As a Career Management Advisor, I often talk to students about the skills they develop through internships and jobs, and how to utilize the experience and insight they gain. Here are some of the lessons I learned from my own high school/college jobs.
Be kind to people no matter what situation leads to them being in your office.
I remember realizing during a college summer working jobs as a legal secretary and at a doctor’s office that many of the people I was interacting with were experiencing an incredibly stressful time in their lives, and mindfulness of that is important. Student affairs practitioners are often drawn to the field because it’s an opportunity to help others. Still, it can be easy to get into a routine and forget about what it’s like to be a student navigating the college experience, or to recognize that many students have a very different background and experience than you. What may be your 15th judicial hearing of the week or what seems like the 800th roommate conflict are interactions that can have incredible ripple effects on the college students, and might be the difference between them feeling as though they are simply a number at the institution or knowing they matter.
Even the best job will have parts that aren’t fun.
There are numerous articles about finding work that is fulfilling, but having appropriate expectations of what that will look like is important. Even if you absolutely love what you do, there will always be aspects of your job that take more motivation to accomplish. Fortunately, my prior jobs such as working the night shift at a junk mail factory, cleaning countless toilets at an industrial center, rolling pretzel dogs next to a hot oven, dropping a lot of crackers during my week at a cracker factory, and trying to manage the register/gas pumps/lottery tickets at a combo gas station/market/Dunkin Donuts remind me that I’m incredibly fortunate to now have work that is meaningful and that doesn’t make me look at the clock every 5 minutes waiting for the day to end. Nothing gives perspective like having had to hand-close 500 envelopes because you forgot to re-fill the water sealer on your mail-stuffing machine.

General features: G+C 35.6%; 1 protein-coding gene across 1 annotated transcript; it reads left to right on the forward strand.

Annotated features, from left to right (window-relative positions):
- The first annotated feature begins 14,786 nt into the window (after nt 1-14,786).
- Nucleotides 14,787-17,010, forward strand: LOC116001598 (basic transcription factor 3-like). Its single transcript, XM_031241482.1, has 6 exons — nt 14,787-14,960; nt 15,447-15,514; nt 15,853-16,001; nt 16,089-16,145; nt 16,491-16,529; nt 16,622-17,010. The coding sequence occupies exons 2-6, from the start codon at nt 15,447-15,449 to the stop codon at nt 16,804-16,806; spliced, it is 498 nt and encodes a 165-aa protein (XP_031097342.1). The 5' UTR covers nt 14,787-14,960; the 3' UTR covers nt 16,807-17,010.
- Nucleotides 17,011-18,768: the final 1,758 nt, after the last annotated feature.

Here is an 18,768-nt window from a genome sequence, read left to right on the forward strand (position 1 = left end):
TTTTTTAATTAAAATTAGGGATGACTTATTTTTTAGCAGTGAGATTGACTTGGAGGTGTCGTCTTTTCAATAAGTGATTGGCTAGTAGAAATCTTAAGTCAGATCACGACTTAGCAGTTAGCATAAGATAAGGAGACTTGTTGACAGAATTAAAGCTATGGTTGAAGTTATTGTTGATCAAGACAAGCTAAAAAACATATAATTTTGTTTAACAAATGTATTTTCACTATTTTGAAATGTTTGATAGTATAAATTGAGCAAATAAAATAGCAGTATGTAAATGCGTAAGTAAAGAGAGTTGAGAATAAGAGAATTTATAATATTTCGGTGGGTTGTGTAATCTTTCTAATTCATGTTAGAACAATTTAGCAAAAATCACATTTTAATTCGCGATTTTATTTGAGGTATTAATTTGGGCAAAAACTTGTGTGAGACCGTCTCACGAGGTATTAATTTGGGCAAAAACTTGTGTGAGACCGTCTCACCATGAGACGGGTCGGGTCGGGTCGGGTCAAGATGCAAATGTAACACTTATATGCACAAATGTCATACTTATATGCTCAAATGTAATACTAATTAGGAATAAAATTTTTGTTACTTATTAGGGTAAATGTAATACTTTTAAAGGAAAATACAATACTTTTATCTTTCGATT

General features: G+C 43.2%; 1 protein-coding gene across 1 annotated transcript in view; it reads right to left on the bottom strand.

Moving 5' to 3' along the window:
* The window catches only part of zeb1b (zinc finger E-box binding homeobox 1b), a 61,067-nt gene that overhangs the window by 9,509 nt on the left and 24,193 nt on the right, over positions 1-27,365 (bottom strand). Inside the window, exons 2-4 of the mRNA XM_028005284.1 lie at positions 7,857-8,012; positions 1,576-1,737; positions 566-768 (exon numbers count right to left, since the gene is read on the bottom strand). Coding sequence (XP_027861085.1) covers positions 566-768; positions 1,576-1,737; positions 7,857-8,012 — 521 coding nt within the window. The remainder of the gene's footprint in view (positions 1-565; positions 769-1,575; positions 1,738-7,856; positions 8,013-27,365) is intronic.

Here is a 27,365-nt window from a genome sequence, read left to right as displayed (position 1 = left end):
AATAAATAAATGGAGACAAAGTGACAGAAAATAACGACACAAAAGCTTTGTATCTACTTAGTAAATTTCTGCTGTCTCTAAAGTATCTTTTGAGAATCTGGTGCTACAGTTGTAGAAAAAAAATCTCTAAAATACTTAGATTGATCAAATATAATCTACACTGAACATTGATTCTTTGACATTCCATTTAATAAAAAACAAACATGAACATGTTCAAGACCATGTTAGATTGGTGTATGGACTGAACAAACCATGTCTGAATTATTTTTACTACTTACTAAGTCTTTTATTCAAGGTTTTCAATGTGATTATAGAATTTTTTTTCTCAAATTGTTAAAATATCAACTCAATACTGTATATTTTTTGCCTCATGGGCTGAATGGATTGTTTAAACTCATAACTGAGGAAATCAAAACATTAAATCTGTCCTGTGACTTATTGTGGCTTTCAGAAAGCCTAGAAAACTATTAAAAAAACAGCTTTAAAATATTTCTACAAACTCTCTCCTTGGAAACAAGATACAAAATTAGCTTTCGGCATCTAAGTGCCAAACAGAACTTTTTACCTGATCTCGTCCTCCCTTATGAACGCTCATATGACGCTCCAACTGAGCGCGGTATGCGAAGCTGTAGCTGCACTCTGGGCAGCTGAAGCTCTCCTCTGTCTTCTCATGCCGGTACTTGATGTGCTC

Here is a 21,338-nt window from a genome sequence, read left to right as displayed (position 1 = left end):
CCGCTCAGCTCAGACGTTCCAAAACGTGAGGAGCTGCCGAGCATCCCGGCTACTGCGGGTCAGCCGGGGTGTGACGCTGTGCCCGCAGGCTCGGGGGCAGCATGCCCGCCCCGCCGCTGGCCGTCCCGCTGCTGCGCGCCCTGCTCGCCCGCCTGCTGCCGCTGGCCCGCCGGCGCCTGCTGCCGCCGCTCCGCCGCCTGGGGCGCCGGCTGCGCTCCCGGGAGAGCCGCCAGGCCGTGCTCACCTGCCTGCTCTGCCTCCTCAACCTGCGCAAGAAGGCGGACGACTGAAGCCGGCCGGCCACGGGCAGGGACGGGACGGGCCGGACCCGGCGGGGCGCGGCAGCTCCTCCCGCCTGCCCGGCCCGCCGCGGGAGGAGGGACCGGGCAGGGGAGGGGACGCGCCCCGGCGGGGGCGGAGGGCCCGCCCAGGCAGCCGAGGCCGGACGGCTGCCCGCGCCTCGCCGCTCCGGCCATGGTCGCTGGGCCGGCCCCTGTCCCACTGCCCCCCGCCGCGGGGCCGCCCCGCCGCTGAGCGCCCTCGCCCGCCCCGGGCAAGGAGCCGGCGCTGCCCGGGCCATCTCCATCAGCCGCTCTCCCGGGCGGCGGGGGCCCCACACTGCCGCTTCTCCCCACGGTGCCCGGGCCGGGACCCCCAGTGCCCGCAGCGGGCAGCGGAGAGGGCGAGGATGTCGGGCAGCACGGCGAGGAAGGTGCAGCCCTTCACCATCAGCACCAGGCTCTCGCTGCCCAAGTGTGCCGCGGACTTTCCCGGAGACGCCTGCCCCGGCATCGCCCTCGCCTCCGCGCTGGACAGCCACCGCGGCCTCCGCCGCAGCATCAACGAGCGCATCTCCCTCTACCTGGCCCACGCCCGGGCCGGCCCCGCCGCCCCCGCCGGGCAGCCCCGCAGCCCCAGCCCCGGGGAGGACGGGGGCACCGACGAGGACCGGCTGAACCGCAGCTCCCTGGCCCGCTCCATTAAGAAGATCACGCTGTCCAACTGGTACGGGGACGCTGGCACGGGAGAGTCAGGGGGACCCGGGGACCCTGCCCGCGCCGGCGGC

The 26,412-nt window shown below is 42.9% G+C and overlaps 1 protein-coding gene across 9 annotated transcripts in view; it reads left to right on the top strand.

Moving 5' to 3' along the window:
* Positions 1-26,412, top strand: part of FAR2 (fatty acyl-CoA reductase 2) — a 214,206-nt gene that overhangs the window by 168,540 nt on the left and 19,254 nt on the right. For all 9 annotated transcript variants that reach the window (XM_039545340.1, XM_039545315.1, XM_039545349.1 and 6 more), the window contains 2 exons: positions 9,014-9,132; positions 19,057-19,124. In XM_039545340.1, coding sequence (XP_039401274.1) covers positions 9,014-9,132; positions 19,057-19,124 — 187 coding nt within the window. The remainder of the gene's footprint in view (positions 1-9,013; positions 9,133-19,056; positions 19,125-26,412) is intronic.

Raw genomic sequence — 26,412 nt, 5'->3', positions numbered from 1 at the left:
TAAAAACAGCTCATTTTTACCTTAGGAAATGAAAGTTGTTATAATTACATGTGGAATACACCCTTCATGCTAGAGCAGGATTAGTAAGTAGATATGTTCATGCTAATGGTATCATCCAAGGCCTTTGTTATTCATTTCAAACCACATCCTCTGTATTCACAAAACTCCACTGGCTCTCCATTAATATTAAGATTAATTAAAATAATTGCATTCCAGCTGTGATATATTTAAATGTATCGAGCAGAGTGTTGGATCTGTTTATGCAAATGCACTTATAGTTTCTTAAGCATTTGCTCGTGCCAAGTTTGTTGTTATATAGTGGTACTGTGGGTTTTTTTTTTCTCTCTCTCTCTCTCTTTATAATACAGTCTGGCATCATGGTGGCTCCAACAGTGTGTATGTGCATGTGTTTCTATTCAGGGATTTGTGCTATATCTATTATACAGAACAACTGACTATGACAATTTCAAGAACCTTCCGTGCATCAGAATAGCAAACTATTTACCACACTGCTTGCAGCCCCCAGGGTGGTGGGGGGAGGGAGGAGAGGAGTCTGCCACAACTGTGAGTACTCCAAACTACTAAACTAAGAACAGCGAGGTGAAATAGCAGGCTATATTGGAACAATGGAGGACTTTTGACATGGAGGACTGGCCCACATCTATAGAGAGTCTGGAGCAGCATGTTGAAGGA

Who you work with makes a huge difference.
In addition to the jobs previously mentioned, I’ve been a babysitter, camp counselor, photography re-toucher, legal secretary, admin for a physical therapist, typist for a college president, resident assistant, applied behavioral analysis therapist, psychiatric rehabilitation associate, case manager, and resident director. Regardless of the actual position, who I worked with impacted my ability to do a good job. In a field like student affairs it is critical to have trusted colleagues you can turn to for advice, so be mindful of developing and maintaining strong working relationships with co-workers. And also, no matter who you work with, I really don’t recommend working the night shift at a factory that produces mass credit card offers. Unless you’re really good at hand sealing envelopes.
This post is part of our #SACareer series, addressing careers in student affairs, careers outside of student affairs, and the work of career services professionals. Read more about the series in Jake Nelko’s intro post. Each post is a contribution by a member or friend of the Commission for Career Services from ACPA. Our organization exists to benefit the careers of career services professionals, student affairs professionals, and anyone supporting students in the career endeavors. For more information about how to get involved with the Commission for Career Services or the #SACareer blog series, contact Jake Nelko at firstname.lastname@example.org.
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